Tyler Perez, a second-year graduate student of Wicks lab, has been published as first author on “A Synchrotron Mössbauer Spectroscopy Study of a Hydrated Iron-Sulfate at High Pressures.” The paper, Tyler’s first as primary author, is a culmination of his and others’ work on synchrotron Mössbauer spectroscopy measurements of hydrated iron-sulfate, pressurized to 95 GPa in a symmetric diamond anvil cell. Tyler enjoyed creating a python script, run in tandem with modeling software, in order to plot outputs of the primary analysis software immediately, allowing for models to be interrogated, adjusted, and re-run efficiently. This tool became important in the analysis and writing process since many models were run but three were highlighted in the published product. See the abstract below:
A Synchrotron Mössbauer Spectroscopy Study of a Hydrated Iron-Sulfate at High Pressures
Tyler Perez, Gregory J. Finkelstein, Olivia Pardo, Natalia V. Solomatova, and Jennifer M. Jackson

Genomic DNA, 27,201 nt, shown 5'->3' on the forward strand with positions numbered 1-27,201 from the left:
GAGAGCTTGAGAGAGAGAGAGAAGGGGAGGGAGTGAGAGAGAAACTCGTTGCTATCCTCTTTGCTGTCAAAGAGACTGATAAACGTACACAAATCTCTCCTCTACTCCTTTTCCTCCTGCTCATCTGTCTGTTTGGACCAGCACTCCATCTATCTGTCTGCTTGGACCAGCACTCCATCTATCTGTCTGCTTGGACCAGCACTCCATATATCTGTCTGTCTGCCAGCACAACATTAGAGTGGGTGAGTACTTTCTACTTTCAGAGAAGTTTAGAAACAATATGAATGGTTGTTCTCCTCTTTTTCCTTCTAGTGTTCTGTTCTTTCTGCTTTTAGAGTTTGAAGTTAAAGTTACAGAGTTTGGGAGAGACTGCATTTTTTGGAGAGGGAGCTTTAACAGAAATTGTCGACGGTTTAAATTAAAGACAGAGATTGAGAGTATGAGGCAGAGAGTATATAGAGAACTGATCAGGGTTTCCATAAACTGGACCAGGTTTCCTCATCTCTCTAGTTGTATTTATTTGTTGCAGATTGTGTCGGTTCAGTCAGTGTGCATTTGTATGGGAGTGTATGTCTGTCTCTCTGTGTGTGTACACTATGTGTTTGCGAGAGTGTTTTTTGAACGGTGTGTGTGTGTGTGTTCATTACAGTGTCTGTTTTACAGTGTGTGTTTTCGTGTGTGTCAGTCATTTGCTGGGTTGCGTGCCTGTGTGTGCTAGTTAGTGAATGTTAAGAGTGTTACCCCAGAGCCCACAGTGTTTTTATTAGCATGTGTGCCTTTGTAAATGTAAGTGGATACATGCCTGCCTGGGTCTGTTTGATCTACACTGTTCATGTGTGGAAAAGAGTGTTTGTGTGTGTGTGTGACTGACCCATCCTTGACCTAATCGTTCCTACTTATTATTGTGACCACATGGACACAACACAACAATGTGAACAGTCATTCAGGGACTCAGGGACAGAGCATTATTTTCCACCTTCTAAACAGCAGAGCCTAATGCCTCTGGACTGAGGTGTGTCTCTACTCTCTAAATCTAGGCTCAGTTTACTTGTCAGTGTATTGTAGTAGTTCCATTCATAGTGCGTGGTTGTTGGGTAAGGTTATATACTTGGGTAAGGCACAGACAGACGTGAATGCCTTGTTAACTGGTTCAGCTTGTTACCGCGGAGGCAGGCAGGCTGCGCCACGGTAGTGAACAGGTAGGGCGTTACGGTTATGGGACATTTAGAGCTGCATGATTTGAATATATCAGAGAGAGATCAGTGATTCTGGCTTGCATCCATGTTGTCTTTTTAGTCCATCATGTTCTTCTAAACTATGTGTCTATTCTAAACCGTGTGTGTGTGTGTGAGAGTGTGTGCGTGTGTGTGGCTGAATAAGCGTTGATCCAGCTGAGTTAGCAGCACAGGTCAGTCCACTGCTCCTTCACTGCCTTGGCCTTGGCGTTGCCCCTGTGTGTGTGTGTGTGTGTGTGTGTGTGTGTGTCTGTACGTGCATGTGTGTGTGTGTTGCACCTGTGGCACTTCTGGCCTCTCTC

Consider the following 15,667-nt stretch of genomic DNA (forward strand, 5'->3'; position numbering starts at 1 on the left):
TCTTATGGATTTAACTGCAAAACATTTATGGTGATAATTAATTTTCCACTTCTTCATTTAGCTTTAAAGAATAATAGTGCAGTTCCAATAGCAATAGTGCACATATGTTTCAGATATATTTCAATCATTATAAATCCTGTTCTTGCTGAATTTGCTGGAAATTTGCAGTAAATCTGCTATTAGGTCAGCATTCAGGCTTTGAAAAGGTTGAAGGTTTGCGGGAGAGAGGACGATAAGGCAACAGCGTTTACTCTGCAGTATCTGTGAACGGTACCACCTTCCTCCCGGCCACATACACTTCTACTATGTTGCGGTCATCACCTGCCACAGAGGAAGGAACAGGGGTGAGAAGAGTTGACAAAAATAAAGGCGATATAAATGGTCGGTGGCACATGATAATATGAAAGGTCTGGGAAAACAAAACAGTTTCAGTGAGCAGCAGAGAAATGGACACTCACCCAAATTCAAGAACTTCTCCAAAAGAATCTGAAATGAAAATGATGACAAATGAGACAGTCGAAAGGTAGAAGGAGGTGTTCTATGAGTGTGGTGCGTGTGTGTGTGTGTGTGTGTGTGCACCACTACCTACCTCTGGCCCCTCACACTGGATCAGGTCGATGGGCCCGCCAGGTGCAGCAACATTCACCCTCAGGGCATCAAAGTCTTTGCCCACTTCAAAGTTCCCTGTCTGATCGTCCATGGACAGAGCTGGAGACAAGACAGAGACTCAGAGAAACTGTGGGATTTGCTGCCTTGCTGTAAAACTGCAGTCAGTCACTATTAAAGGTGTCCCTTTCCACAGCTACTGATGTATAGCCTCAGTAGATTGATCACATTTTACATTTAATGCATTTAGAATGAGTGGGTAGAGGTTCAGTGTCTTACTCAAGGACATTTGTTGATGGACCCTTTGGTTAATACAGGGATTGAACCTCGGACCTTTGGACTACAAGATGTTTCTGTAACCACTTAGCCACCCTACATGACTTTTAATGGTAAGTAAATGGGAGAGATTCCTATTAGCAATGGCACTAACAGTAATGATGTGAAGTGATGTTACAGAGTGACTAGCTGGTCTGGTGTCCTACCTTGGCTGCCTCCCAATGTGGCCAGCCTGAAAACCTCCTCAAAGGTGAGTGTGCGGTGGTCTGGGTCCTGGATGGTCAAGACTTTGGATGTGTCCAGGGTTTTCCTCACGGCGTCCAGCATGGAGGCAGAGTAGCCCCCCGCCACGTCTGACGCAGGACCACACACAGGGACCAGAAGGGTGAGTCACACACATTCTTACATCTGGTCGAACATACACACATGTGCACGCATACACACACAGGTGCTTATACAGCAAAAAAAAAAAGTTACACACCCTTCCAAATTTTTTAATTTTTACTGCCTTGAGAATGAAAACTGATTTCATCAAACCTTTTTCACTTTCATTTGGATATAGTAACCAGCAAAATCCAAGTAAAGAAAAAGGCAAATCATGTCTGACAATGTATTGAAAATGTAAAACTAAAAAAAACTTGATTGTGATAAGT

Abstract: Szomolnokite is a monohydrated ferrous iron sulfate mineral, FeSO4·H2O, where the ferrous iron atoms are in octahedral coordination with four corners shared with SO4 and two with H2O groups. While somewhat rare on Earth, szomolnokite has been detected on the surface of Mars along with several other hydrated sulfates and is suggested to occur near the surface of Venus. Previous measurements have characterized the local environment of the iron atoms in szomolnokite using Mössbauer spectroscopy at a range of temperatures and 1 bar. Our study represents a step towards understanding the electronic environment of iron in szomolnokite under compression at 300 K. Using a hydrostatic helium pressure-transmitting medium, we explored the pressure dependence of iron’s site-specific behavior in a synthetic szomolnokite powdered sample up to 95 GPa with time-domain synchrotron Mössbauer spectroscopy. At 1 bar, the Mössbauer spectrum is well described by two Fe2+-like sites and no ferric iron, consistent with select conventional Mössbauer spectra evaluations. At pressures below 19 GPa, steep gradients in the hyperfine parameters are most likely due to a structural phase transition. At 19 GPa, a fourth site is required to explain the time spectrum with increasing fractions of a low quadrupole splitting site, which could indicate the onset of another transition. Above 19 GPa we present three different models, including those with a high- to low- spin transition, that provide reasonable scenarios of electronic environment changes of the iron in szomolnokite with pressure. We summarize the complex range of Fe2+ spin transition characteristics at high-pressures by comparing szomolnokite with previous studies on ferrous-iron bearing phases.